Electrical Supply: What are Disconnect Switches?

disconnect switches

Everyone is aware of the potential dangers of working with electricity. That is why there are many safety devices on the market that help with the safe operation of electrical equipment. Among these are disconnect switches. These work by rapidly disconnecting circuits from power supplies in the case of an emergency. Disconnect switches work in conjunction with circuit breakers that interrupt the flow of electricity along a circuit when the current exceeds the circuit’s capacity. Disconnect switches can work with AC or DC systems and are also available for single-phase and three-phase power.

Applications for Disconnect Switches

Disconnect switches are often used on generators and electrical motors. In rural situations, electricity providers often require that customers provide a generator disconnect switch if an auxiliary generator is operating on their system. This will ensure that the lineman is not in danger of electrocution. Disconnect switches that are used on generators are also called a transfer or isolation switches.

Types of Disconnect Switches

There are two types of disconnect switches; battery disconnect switches and electrical disconnect switch. Here is a bit about both of these types of switches:

Battery Disconnect Switch: This is a knife switch that works by preventing unwanted drain from a vehicle battery, which typically occurs when the vehicle is seldom used. It is installed over either the positive or negative terminal on the battery. Another type of battery disconnect switch has a removable knob and can work to protect a vehicle from being stolen when its parked in a public garage for a long period of time.

Electrical Disconnect Switches: These are used in electric motors like industrial forklifts, agricultural vehicles and aircraft tow tractors, as well as a lot of electrical appliances like heater and air conditioner. The switches work to protect the contractors from incoming power. Both the International Electrotechnical Commission (IEC) and the National Electrical Manufacturers Association (NEMA) work together to make sure these switches are up to international standards.

Disconnect Switches Specifications

If you are looking for a disconnect switch to use in a specific application, there are a number of things you have to consider:

  •         Current Rating: Also called ampacity, this is the amount of electrical current a device can carry while remaining within its temperature setting.
  •         Operating Voltage: This is the voltage at which the disconnect switch is designed to operate at.
  •         Horsepower Rating: This is the amount of power the switch can develop without failure when operating continuously or for a specified period of time and under specific conditions.
  •         Short-Circuit Interrupt Capacity: This is the rating at which the switch can interrupt current without being destroyed or causing an electric arc with unacceptable duration.
  •         Number of Poles: This refers to the number of circuits the switch controls.  A single pole switch will control just one circuit while a double pole switch controls two separate circuits.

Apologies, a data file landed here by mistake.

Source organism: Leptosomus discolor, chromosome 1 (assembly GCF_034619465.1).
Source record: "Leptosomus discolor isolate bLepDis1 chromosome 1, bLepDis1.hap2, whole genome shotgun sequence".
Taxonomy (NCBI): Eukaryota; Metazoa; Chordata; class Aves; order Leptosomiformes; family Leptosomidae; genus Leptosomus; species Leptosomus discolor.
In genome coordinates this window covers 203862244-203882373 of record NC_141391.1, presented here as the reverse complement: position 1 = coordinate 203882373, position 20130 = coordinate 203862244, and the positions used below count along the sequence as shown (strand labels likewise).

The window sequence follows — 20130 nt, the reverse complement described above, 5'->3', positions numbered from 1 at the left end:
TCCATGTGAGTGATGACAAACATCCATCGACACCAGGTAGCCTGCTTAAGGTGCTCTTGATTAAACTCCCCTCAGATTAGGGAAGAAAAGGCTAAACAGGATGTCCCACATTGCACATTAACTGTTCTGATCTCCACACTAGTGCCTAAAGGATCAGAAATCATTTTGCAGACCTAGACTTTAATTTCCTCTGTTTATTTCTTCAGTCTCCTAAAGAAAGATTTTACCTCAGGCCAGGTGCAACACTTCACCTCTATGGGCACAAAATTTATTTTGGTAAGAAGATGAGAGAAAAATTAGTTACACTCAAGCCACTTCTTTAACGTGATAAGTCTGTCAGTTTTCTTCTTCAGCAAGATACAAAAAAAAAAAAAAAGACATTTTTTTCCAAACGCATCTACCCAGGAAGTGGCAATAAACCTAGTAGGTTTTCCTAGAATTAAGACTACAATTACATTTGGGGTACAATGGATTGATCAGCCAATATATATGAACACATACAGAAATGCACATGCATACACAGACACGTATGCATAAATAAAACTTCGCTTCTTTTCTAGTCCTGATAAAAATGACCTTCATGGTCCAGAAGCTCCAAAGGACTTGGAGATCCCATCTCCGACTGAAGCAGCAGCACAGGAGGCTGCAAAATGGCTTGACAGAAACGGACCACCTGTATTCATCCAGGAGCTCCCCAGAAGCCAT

Fuse Types

Another important consideration you must make while selecting a disconnect switch is the fuse type. Fuse types will vary according to their voltage, their interrupting rating, their dimensions and their design. Disconnect switches are available in the flowing classes: Class CC, Class H, Class J, Class L, Class T and Class K.

Mounting Styles:

Disconnect switches are also available in a number of mounting styles. These are as follows:

  •         DIN rail: This device is designed for mounting on a standard DIN rail.
  •         Panel Mount: These devices can be placed into or through a depression within an existing panel so that its face is flush, or nearly flush with the panel. These are used in applications where the connector is required to fit a panel cutout.
  •         Wall/Box Mount Receptacle: These are usually flanged and threaded for an accessory and intended for permanent mounting.
  •         Base Mount: These switches use a mounting pad and screws.
  •         Flange mount: These mounted plugs (flanged inlets) or flange mounted receptacles (flanged outlets) are devices attached to panels by bolting or riveting the flange in place through the holes in its surface.

Categories:

Disconnect switches can be divided into categories which include fusible, non-fusible, enclosed fusible and enclosed non-fusible.

  •         Fusible safety switches fuse with the switch in a single enclosure which provides an easy way to manually open and close the circuit while the fuse protects against overcurrent.
  •         A non-fusible safety switch does not incorporate any fuses into their enclosure and they provide no circuit protection capability. Their only purpose is to provide an easy means to open and close the circuit.

Disconnect switches are effective safety devices that can be used in protecting workers from electrical hazards. If you are using one of these switches in an electrical application, it is important to be familiar with the different types, categories and specifications to make sure you are using a switch that is best suited for your task. That way you can make a smart choice in electrical protection.

 

This blog is made available for educational purposes ONLY, and is not intended to provide any advice as to product selection, specifications, or appropriate uses. We assume no liability for any loss or damage resulting from one’s reliance on the material provided. Please note that such material is not updated regularly and that some of the information may not be current. We do not control or endorse and are not responsible for third-party websites linked herein.

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